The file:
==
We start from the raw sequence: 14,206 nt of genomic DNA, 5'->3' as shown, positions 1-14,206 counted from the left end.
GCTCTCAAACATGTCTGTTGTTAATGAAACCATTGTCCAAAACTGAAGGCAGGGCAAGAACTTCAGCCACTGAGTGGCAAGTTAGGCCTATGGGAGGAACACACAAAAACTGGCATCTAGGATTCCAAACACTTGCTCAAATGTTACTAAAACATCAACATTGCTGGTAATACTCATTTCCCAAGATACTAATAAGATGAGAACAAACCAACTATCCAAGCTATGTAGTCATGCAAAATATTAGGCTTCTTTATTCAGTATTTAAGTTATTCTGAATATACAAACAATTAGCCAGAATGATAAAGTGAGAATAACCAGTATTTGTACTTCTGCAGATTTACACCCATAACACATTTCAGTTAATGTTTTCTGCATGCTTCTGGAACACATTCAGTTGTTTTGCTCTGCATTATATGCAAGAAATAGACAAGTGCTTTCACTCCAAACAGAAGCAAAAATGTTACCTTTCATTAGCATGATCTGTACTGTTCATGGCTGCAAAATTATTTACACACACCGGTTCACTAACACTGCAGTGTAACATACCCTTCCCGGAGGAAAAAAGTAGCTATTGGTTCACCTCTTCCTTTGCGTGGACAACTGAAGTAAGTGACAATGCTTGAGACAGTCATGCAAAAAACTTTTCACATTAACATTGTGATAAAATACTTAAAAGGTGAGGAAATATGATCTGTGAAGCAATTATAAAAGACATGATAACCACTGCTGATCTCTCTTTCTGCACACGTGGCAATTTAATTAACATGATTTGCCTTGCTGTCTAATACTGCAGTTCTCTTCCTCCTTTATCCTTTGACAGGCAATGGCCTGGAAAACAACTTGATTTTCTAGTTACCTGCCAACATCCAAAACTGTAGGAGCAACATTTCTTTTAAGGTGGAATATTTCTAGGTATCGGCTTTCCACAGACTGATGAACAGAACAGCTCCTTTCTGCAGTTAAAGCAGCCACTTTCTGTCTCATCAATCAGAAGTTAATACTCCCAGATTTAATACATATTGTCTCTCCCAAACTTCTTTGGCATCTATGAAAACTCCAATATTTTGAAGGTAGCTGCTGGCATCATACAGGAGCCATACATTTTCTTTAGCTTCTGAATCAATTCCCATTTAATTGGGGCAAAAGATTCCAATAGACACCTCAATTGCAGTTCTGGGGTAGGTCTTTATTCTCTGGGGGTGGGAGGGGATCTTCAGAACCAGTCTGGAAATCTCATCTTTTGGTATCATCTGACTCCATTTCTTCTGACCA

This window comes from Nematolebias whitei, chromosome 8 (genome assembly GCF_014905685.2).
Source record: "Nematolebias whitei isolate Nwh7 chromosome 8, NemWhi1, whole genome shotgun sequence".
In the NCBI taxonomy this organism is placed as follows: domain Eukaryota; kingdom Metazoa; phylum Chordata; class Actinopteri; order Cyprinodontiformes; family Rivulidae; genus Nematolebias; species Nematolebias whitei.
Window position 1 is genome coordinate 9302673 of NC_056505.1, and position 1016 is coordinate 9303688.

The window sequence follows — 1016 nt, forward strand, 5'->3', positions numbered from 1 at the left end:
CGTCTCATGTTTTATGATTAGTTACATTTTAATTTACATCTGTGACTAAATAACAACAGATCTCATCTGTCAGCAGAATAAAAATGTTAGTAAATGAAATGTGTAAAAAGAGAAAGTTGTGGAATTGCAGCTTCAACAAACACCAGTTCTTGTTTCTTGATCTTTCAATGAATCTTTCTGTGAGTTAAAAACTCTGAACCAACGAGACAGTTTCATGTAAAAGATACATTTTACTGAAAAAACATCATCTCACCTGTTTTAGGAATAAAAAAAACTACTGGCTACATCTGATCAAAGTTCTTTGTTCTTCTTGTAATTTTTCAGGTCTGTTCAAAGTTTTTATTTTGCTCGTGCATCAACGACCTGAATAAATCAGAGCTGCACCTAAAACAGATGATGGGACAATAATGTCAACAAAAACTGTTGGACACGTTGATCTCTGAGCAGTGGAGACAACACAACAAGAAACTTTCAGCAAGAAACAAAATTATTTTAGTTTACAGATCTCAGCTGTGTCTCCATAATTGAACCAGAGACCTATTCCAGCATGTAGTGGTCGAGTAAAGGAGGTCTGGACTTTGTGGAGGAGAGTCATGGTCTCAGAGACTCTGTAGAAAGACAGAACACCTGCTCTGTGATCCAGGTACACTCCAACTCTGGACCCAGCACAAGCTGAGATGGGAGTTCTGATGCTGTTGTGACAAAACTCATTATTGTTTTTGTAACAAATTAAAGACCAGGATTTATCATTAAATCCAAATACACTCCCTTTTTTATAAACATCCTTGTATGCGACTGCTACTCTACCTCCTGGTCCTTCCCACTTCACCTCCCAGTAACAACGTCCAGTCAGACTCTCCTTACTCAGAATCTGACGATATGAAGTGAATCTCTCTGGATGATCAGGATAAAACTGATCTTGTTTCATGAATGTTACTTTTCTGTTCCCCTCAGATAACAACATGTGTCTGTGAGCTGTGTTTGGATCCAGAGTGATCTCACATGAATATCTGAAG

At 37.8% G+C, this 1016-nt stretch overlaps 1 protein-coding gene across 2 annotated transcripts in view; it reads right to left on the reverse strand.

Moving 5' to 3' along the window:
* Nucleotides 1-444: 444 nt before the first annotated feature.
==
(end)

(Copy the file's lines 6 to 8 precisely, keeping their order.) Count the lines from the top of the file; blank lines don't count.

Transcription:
Window position 1 is genome coordinate 9302673 of NC_056505.1, and position 1016 is coordinate 9303688.

The window sequence follows — 1016 nt, forward strand, 5'->3', positions numbered from 1 at the left end:
CGTCTCATGTTTTATGATTAGTTACATTTTAATTTACATCTGTGACTAAATAACAACAGATCTCATCTGTCAGCAGAATAAAAATGTTAGTAAATGAAATGTGTAAAAAGAGAAAGTTGTGGAATTGCAGCTTCAACAAACACCAGTTCTTGTTTCTTGATCTTTCAATGAATCTTTCTGTGAGTTAAAAACTCTGAACCAACGAGACAGTTTCATGTAAAAGATACATTTTACTGAAAAAACATCATCTCACCTGTTTTAGGAATAAAAAAAACTACTGGCTACATCTGATCAAAGTTCTTTGTTCTTCTTGTAATTTTTCAGGTCTGTTCAAAGTTTTTATTTTGCTCGTGCATCAACGACCTGAATAAATCAGAGCTGCACCTAAAACAGATGATGGGACAATAATGTCAACAAAAACTGTTGGACACGTTGATCTCTGAGCAGTGGAGACAACACAACAAGAAACTTTCAGCAAGAAACAAAATTATTTTAGTTTACAGATCTCAGCTGTGTCTCCATAATTGAACCAGAGACCTATTCCAGCATGTAGTGGTCGAGTAAAGGAGGTCTGGACTTTGTGGAGGAGAGTCATGGTCTCAGAGACTCTGTAGAAAGACAGAACACCTGCTCTGTGATCCAGGTACACTCCAACTCTGGACCCAGCACAAGCTGAGATGGGAGTTCTGATGCTGTTGTGACAAAACTCATTATTGTTTTTGTAACAAATTAAAGACCAGGATTTATCATTAAATCCAAATACACTCCCTTTTTTATAAACATCCTTGTATGCGACTGCTACTCTACCTCCTGGTCCTTCCCACTTCACCTCCCAGTAACAACGTCCAGTCAGACTCTCCTTACTCAGAATCTGACGATATGAAGTGAATCTCTCTGGATGATCAGGATAAAACTGATCTTGTTTCATGAATGTTACTTTTCTGTTCCCCTCAGATAACAACATGTGTCTGTGAGCTGTGTTTGGATCCAGAGTGATCTCACATGAATATCTGAAG